Love, Time, and Death
“At the end of the day, every decision we make is because we long for love, wish we had more time, and we fear death”
The words of Howard, (as played by WIll Smith) in the movie Collateral Beauty, reverberated in my ears as I took a deep breath after reading Paul Kalanithi’s memoir When Breath Becomes Air. The quote encompasses the book.
Paul Kalanithi as he says is or was or had been (or as he himself and we wished, will be) a neurosurgeon and neuroscientist at Stanford University School of Medicine. He was at the peak of his career, recipient of the highest award in his field and a reputed neurosurgeon, when at thirty six, he was diagnosed with lung cancer. That incident changed him and the way he looked at life. He inscribes this journey meticulously, the transition from that of a doctor to that of a patient, in his book.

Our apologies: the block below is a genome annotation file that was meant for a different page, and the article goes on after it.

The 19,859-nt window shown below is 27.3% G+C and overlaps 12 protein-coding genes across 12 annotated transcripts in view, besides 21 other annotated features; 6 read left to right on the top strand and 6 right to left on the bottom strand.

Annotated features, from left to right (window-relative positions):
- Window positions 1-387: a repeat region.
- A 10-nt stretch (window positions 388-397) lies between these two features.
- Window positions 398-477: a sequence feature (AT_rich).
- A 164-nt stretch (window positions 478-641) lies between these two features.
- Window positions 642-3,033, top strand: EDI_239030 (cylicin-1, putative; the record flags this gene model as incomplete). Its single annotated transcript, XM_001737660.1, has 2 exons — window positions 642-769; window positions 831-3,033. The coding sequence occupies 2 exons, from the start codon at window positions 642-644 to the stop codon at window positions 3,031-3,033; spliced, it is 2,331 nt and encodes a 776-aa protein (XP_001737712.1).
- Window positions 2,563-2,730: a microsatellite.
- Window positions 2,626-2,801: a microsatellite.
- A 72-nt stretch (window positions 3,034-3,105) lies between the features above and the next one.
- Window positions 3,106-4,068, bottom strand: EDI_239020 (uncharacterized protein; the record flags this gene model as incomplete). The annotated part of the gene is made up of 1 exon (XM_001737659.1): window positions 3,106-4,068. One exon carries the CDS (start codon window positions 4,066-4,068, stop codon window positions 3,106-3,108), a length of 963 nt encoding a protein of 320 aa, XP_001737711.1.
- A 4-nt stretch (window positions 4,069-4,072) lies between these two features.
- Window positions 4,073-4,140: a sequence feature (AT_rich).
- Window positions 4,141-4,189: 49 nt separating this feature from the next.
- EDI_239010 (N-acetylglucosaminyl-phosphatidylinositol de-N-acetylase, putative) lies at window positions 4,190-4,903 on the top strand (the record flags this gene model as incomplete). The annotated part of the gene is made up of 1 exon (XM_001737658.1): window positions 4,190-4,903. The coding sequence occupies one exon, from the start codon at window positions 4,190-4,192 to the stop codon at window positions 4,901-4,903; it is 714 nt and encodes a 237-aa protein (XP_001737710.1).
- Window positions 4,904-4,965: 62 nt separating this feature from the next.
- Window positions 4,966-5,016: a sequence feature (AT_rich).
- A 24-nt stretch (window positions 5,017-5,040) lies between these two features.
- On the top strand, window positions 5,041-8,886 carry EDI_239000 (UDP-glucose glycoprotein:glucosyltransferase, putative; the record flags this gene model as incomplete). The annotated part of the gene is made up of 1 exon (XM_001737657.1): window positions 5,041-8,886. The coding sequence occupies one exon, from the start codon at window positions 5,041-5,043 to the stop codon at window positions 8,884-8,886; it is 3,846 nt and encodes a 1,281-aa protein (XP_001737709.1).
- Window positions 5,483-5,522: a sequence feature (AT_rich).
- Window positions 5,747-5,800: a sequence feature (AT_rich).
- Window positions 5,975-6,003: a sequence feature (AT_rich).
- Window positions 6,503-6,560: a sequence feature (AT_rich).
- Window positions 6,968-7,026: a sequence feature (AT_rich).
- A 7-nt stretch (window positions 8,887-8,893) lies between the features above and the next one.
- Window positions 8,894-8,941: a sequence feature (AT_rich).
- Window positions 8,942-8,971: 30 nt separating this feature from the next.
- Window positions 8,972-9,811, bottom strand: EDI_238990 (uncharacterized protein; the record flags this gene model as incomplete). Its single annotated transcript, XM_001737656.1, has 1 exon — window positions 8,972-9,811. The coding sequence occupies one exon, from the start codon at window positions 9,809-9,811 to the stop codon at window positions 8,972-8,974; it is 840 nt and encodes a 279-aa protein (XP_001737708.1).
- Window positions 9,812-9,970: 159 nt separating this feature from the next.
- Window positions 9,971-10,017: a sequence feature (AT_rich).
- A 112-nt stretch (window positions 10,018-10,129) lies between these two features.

He always loved literature and wanted to be a writer. He was a literature graduate before he began his medical training in neurology. He was sure that one day he would write a book; maybe once he retired from his medical profession, he said to himself. But the news of his diagnosis with cancer makes him reconsider his decisions and makes him think about, what Emma, his oncologist, puts it — “what mattered the most in life”. ‘When Breath become air’ is the upshot of his contemplation.
We all have been and will be again in those crossroads, to pursue after what we love or after what get us paid well, to hold onto our ego or let lose the battle for love. All our lives is a journey in search of meaning of life, so was Paul Kalanithi’s.
Paul’s book is a log of his life first through the youthful years of his time at residency program and later through the onerous days of being a cancer patient. If you dig deep, all the love and the advices he cached for his daughter could be read — in between those lines.
‘Even if I’m dying, until I actually die, I am still living’ — Paul Kalanithi
Originally published at athulinks.